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The Role of Stress Resistance in Cell Transplantation Efficacy for Muscle Regeneration

Vella II, Joseph Bayer (2011) The Role of Stress Resistance in Cell Transplantation Efficacy for Muscle Regeneration. Doctoral Dissertation, University of Pittsburgh. (Unpublished)

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Despite the regenerative capacity of skeletal muscle, chronic myopathy and muscle trauma present significant clinical problems with limited therapeutic options. Myogenic cell therapies are being actively investigated to mitigate muscle degeneration that otherwise progresses to fibrosis and long-term loss of function. The rationale for this strategy is based on augmenting the native myogenic progenitor or stem cell reserve, populated by satellite cells, by transplanting myogenic cells into the injured muscle. However, engraftment efficiency in myogenic cell transplantation is impaired by rapid cell death, which represents a precipitous loss of cell viability within 48hrs of injection, therefore severely limiting engraftment and tissue regeneration. Upon transplantation, cells experience a host response of rapid inflammation; an environment of oxidative and inflammatory stress that may cause a dramatic loss in cell viability. This effect may determine the regeneration capacity irrespective of the cell's multilineage differentiation potential. Our lab has isolated and characterized multiple populations of myogenic progenitors from murine and human skeletal muscle, including the muscle derived stem cell (MDSC) isolated by a modified preplate technique. In our studies of MDSCs, we observed an increase in post-transplantation survival and skeletal muscle regeneration capacity over that of early preplate myoblasts. Furthermore, a strong correlation of improved survival and regeneration with inflammatory and oxidative stress resistance emerged. In this dissertation, we examined the role stress resistance and survival during myogenic differentiation of MDSCs. By treating the transplanted cells with a membrane permeable reactive oxygen species scavenger, XJB-5-131, prior to transplantation, the survival and myogenic differentiation capacity under stress conditions was significantly improved. Furthermore, we isolated a novel sub-population of muscle derived cells with elevated stress resistance from murine and human skeletal muscle by their enhanced aldehyde dehydrogenase activity. ALDHlo and ALDHhi cells were characterized in terms of their myogenic potential and stress tolerance in vitro and muscle regeneration capacity in vivo. These studies are aimed at understanding the importance of survival and stress tolerance of transplanted cells in skeletal muscle cell therapy and how this tolerance modifies the efficacy of cell therapy.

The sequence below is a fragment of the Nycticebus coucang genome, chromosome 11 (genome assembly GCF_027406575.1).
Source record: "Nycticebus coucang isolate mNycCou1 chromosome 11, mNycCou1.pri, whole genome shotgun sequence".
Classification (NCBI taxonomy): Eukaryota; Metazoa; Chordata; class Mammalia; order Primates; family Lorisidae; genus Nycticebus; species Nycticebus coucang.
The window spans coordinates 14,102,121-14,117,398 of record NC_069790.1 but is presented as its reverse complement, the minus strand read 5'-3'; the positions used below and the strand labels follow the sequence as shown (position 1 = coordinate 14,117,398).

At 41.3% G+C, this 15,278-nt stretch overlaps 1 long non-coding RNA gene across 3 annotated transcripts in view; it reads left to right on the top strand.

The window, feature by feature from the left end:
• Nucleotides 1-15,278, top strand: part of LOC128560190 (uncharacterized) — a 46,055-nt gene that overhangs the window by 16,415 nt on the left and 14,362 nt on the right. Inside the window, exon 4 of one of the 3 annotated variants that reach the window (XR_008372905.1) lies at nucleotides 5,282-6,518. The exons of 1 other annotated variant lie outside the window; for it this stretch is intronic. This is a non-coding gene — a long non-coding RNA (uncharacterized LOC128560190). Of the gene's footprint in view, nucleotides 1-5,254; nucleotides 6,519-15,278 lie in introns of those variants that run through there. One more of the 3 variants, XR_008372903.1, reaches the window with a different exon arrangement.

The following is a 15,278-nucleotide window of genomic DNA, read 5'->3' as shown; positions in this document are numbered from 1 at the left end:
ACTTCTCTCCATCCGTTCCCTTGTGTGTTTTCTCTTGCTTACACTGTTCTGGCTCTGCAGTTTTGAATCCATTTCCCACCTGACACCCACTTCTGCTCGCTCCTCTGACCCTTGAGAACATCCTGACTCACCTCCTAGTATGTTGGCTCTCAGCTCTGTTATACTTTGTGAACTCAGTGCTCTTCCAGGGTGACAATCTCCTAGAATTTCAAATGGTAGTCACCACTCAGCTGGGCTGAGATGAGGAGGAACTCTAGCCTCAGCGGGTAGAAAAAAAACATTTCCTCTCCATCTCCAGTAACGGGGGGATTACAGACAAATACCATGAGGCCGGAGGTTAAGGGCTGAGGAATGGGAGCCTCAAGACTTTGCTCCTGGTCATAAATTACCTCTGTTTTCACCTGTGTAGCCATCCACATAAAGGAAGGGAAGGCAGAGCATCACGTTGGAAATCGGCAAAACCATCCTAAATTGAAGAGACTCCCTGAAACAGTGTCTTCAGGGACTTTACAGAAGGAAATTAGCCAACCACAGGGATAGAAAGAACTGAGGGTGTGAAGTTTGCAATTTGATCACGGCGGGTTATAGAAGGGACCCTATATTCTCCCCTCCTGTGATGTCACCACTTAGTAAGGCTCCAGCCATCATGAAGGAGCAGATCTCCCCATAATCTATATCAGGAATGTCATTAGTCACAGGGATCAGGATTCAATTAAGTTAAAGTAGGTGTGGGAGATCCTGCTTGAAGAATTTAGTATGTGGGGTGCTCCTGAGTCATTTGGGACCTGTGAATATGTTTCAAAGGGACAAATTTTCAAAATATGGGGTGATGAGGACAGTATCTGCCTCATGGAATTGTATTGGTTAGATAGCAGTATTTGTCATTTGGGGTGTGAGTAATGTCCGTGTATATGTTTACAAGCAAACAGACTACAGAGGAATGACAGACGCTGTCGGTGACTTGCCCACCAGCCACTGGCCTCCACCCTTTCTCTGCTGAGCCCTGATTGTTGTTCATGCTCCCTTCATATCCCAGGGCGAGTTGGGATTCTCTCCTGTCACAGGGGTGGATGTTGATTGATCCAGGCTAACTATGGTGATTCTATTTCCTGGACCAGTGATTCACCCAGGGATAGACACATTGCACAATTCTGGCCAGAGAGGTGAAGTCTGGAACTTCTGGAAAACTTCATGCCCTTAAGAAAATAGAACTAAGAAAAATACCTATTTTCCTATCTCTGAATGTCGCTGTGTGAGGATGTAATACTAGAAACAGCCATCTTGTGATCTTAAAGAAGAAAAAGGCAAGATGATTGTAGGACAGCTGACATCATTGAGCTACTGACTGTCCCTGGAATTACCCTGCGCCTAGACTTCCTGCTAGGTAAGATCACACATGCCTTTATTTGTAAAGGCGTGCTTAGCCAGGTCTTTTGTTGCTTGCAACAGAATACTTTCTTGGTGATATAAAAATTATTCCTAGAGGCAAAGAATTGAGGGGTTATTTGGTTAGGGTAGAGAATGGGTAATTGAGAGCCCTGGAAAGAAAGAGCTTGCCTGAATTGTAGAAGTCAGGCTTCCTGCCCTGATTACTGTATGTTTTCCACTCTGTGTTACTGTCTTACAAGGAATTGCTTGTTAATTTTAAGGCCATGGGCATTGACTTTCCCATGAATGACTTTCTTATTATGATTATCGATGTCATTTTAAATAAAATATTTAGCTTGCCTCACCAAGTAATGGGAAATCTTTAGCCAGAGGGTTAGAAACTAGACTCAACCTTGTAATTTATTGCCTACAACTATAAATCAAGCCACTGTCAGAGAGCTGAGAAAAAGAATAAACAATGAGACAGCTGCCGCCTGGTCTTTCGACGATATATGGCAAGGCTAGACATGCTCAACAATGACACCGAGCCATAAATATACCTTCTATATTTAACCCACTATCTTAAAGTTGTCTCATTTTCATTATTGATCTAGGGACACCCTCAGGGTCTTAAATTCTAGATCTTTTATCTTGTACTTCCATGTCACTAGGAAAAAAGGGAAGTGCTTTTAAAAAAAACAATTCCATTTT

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Item Type: University of Pittsburgh ETD
Status: Unpublished
CreatorsEmailPitt UsernameORCID
Vella II, Joseph
ETD Committee:
TitleMemberEmail AddressPitt UsernameORCID
Committee MemberHuard, Johnnyjhuard@pitt.eduJHUARD
Committee MemberPiganelli, Jonathonjdp51@pitt.eduJDP51
Committee MemberRoy, Parthapar19@pitt.eduPAR19
Committee MemberLi, Yongyongli@pitt.eduYONGLI
Date: 26 January 2011
Date Type: Completion
Defense Date: 16 November 2010
Approval Date: 26 January 2011
Submission Date: 3 November 2010
Access Restriction: 5 year -- Restrict access to University of Pittsburgh for a period of 5 years.
Institution: University of Pittsburgh
Schools and Programs: Swanson School of Engineering > Bioengineering
Degree: PhD - Doctor of Philosophy
Thesis Type: Doctoral Dissertation
Refereed: Yes
Uncontrolled Keywords: cell therapy; inflammation; muscle; oxidative stress; stem cells
Other ID:, etd-11032010-155528
Date Deposited: 10 Nov 2011 20:04
Last Modified: 15 Nov 2016 13:51


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